I was in the middle of The Marriage Plot by Jeffrey Eugenides when I got an email from the library letting me know that they were holding a digital copy of Fifty Shades of Grey for me.
I had put my name on the list months ago and promptly forgotten all about it.
I signed up because I was wondering what all the fuss was about. It seemed like I saw women reading the book everywhere I went this summer. There must have been fifty copies of Fifty Shades within fifty yards on the beach. And just as many copies its sequels.
Plus, I heard that it was extremely poorly written and figured I couldn’t be snarky about it until I read it myself.
And I hate to pass up a good snark.
So I put my name at the end of the massive list and today was my lucky day.
I’m always in favor of a book that gets people reading, and Fifty Shades is doing that. Folks… no, let’s be honest… women who haven’t read a novel since high school are reading the Fifty Shades trilogy.
So for that, E.L. James gets my hearty congratulations.
For the book, not so much.
I read that Fifty Shades was originally written as fan fiction for the Twilight series. I’ve never read or seen Twilight, or experienced any fan fiction for that matter, but I don’t get it. Other than the setting, what makes this fan fiction? Or was it changed when it was published so it was less fan and more fiction?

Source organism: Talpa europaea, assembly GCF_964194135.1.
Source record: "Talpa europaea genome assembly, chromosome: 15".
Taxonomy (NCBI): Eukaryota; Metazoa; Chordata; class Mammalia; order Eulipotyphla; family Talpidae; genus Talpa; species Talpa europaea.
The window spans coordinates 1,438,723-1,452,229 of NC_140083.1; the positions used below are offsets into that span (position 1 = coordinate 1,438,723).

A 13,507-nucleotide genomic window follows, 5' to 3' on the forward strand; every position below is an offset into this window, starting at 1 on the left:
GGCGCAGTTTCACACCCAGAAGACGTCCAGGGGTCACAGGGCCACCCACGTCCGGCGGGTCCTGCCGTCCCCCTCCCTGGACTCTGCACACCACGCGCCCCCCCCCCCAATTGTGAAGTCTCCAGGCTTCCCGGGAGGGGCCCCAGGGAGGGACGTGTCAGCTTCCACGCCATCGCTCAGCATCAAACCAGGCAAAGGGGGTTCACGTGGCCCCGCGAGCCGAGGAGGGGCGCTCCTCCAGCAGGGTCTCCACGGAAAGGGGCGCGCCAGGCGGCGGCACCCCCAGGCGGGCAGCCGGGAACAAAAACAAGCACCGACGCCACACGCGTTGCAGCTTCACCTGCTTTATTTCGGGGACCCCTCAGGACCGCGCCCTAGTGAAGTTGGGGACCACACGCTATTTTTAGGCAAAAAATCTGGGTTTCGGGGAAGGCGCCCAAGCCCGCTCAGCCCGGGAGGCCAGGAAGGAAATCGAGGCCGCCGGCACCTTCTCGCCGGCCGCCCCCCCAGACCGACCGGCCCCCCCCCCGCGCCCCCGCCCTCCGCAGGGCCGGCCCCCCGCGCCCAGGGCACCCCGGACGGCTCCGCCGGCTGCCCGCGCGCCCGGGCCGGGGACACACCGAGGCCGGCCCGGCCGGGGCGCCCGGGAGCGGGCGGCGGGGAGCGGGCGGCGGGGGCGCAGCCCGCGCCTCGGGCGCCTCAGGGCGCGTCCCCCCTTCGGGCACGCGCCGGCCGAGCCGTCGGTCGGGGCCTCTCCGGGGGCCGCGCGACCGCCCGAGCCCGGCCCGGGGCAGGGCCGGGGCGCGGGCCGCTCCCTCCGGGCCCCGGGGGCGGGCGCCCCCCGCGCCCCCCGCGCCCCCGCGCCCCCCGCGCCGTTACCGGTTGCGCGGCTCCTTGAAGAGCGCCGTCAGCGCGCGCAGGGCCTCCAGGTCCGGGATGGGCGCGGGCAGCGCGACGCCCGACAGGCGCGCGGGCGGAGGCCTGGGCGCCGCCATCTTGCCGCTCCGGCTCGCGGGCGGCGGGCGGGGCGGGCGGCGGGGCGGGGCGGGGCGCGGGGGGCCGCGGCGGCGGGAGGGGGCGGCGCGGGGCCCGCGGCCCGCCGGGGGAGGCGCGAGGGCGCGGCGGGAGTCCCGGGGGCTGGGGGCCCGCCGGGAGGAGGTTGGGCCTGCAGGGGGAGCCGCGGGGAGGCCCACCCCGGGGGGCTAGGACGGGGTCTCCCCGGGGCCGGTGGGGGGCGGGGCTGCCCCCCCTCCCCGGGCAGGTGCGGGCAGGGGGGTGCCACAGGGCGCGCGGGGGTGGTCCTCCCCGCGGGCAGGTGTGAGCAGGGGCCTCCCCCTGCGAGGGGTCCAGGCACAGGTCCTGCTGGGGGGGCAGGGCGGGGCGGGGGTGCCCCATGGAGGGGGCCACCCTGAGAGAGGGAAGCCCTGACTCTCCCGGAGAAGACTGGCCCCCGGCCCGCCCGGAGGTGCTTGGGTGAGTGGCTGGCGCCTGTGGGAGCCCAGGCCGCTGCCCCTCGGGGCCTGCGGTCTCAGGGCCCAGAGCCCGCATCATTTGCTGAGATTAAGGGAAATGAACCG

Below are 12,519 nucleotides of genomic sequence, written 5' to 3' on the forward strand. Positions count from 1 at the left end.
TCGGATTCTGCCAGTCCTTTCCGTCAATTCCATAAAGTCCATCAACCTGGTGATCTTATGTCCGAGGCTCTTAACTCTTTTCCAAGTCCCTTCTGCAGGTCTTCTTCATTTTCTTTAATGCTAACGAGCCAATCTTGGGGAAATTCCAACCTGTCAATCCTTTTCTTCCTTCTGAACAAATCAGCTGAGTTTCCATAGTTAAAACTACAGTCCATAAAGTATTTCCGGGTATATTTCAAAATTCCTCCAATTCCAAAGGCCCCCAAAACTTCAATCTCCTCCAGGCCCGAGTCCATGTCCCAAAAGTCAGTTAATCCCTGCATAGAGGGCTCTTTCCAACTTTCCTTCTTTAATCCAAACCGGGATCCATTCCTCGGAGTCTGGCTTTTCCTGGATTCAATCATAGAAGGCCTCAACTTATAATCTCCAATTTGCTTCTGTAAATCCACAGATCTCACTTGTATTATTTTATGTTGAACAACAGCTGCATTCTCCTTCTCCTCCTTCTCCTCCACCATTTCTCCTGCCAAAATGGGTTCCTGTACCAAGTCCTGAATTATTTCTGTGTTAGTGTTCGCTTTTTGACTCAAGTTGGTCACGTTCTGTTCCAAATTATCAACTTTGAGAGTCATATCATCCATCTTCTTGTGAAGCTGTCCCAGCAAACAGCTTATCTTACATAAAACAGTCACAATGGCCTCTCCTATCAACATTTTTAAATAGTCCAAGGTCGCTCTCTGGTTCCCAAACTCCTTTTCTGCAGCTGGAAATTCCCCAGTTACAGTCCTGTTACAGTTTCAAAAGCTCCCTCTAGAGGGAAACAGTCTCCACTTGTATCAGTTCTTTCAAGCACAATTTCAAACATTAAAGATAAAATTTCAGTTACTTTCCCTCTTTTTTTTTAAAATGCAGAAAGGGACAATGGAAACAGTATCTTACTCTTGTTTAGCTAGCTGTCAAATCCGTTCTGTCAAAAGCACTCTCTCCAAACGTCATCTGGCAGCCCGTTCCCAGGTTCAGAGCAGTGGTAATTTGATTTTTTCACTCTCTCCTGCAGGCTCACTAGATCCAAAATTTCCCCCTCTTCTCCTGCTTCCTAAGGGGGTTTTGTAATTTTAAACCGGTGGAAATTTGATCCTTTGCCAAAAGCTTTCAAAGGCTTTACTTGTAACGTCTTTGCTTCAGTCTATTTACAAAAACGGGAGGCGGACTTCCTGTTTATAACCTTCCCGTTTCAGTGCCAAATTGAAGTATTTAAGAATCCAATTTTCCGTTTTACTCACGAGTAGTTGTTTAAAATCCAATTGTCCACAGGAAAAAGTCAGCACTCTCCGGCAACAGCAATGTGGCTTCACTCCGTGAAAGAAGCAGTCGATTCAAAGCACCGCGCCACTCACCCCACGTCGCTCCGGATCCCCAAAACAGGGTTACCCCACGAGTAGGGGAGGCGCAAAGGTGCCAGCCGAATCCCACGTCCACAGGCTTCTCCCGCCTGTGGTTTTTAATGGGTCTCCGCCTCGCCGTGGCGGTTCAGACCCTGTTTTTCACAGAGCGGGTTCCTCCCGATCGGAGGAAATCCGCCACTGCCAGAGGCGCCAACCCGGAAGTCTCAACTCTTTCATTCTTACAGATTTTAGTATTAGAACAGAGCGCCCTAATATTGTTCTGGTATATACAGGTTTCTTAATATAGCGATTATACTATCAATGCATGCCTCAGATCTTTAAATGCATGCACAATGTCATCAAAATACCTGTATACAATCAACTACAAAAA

And then there’s all the sex. I know, that’s why people are reading the books, but it’s a little much. It seems closer to porn than erotica, although I have never read either so I could be wrong.
The sex might be easier to read if it were well written. But it’s really not.
For instance, in one of the first big sex scenes the female protagonist cries out , “aargh” in pleasure.
Really? Aargh? That sounds more like a Charlie Brown cartoon than a steamy sex scene in a bestselling novel.
The author uses the same words repeatedly (the use of “besieged” in two sentences in a row really stood out to me) and the overall feel is just plain juvenile.
Well, except for all the S&M.
When I complained to my mother about how bad the book is, she suggested I stop reading.
I know should, but I can’t seem to put it down. It’s like the literary equivalent of a car crash and I can’t look away.
Of course the author of this car crash has sold millions of books and is probably a gazillionaire, so I guess I shouldn’t pity her too much.